– History of electronic components –
Vacuum tubes (Thermionic valves) were among the earliest electronic components. They were almost solely responsible for the electronics revolution of the first half of the Twentieth Century. They took electronics from parlor tricks and gave us radio, television, phonographs, radar, long distance telephony and much more. They played a leading role in the field of microwave and high power transmission as well as television receivers until the middle of the 1980s. Since that time, solid state devices have all but completely taken over. Vacuum tubes are still used in some specialist applications such as high power RF amplifiers, cathode ray tubes, specialist audio equipment, guitar amplifiers and some microwave devices.
In April 1955 the IBM 608 was the first IBM product to use transistor circuits without any vacuum tubes and is believed to be the world’s first all-transistorized calculator to be manufactured for the commercial market. The 608 contained more than 3,000 germanium transistors. Thomas J. Watson Jr. ordered all future IBM products to use transistors in their design. From that time on transistors were almost exclusively used for computer logic and peripherals.
– Types of Circuits –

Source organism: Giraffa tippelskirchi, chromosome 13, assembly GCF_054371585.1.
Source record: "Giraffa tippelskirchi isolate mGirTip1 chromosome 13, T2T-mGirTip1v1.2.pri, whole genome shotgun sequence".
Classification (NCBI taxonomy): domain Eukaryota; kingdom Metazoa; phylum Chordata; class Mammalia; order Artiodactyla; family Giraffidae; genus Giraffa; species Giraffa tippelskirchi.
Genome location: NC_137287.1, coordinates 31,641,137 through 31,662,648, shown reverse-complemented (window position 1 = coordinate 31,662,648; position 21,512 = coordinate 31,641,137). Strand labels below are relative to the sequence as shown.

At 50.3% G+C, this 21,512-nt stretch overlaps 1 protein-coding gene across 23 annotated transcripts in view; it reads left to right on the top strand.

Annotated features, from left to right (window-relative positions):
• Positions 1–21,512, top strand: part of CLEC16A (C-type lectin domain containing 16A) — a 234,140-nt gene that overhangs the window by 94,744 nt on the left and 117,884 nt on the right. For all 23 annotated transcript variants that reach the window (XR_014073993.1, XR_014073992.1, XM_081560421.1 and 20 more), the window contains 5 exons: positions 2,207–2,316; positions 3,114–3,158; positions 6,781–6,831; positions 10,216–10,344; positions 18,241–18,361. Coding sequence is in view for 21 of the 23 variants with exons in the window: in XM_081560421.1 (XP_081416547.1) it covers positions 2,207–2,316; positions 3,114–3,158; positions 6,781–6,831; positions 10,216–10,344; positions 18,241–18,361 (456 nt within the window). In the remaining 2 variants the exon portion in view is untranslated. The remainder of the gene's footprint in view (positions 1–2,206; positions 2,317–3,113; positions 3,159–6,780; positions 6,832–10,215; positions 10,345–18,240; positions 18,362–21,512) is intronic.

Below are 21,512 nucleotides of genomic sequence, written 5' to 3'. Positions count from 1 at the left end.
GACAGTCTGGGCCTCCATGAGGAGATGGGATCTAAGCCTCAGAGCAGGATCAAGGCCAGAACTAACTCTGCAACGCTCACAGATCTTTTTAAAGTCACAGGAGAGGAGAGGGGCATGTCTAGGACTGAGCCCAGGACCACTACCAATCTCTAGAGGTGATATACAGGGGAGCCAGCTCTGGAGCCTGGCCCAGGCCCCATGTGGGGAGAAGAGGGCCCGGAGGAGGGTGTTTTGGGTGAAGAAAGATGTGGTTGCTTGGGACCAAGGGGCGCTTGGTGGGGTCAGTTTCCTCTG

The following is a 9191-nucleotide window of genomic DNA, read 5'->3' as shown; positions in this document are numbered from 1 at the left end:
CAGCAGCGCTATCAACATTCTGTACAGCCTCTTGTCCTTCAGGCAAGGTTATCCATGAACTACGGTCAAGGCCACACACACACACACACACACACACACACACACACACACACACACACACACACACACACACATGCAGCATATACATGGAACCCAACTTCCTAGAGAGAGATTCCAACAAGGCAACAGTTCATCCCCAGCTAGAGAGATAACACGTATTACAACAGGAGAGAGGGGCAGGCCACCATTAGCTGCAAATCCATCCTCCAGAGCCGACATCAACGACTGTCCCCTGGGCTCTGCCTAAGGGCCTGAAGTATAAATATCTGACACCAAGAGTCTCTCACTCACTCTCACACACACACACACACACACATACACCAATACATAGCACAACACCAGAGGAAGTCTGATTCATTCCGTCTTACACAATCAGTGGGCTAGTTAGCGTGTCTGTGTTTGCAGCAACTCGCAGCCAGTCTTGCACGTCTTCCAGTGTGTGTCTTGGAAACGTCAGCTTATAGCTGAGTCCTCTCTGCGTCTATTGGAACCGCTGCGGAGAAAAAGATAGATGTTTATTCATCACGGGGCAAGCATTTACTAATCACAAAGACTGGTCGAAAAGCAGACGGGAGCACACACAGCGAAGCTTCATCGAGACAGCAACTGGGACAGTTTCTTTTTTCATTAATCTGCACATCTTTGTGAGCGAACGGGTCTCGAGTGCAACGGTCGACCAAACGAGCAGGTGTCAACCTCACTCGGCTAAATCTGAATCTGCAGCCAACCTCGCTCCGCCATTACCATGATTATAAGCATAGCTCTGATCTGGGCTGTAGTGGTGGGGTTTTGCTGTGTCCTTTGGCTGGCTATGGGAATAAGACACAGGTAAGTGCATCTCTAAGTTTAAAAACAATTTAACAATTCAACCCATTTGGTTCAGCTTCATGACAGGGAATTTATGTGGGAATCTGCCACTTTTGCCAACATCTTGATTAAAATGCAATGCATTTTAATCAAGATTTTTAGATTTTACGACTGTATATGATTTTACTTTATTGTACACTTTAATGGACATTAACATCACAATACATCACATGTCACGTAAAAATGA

Circuits and components can be divided into two groups: analog and digital. A particular device may consist of circuitry that has one or the other or a mix of the two types.
– Analog Circuits –
Most analog electronic appliances, such as radio receivers, are constructed from combinations of a few types of basic circuits. Analog circuits use a continuous range of voltage or current as opposed to discrete levels as in digital circuits.
The number of different analog circuits so far devised is huge, especially because a ‘circuit’ can be defined as anything from a single component, to systems containing thousands of components.
Analog circuits are sometimes called linear circuits although many non-linear effects are used in analog circuits such as mixers, modulators, etc. Good examples of analog circuits include vacuum tube and transistor amplifiers, operational amplifiers and oscillators.
One rarely finds modern circuits that are entirely analog. These days analog circuitry may use digital or even microprocessor techniques to improve performance. This type of circuit is usually called “mixed signal” rather than analog or digital.
Sometimes it may be difficult to differentiate between analog and digital circuits as they have elements of both linear and non-linear operation. An example is the comparator which takes in a continuous range of voltage but only outputs one of two levels as in a digital circuit. Similarly, an overdriven transistor amplifier can take on the characteristics of a controlled switch having essentially two levels of output. In fact, many digital circuits are actually implemented as variations of analog circuits similar to this example—after all, all aspects of the real physical world are essentially analog, so digital effects are only realized by constraining analog behavior.
– Digital Circuits –
We will learn about digital circuits in a future lesson…
– Simple Components –
Discuss the different components we will be using for challenges…
Breadboard, battery holder, momentary push button, LED (light emitting diode), various wire lengths
– Challenges –
Build a simple LED circuit with push button switch and battery.
Build a more complex LED array circuit to display a specific number with push button switch and battery.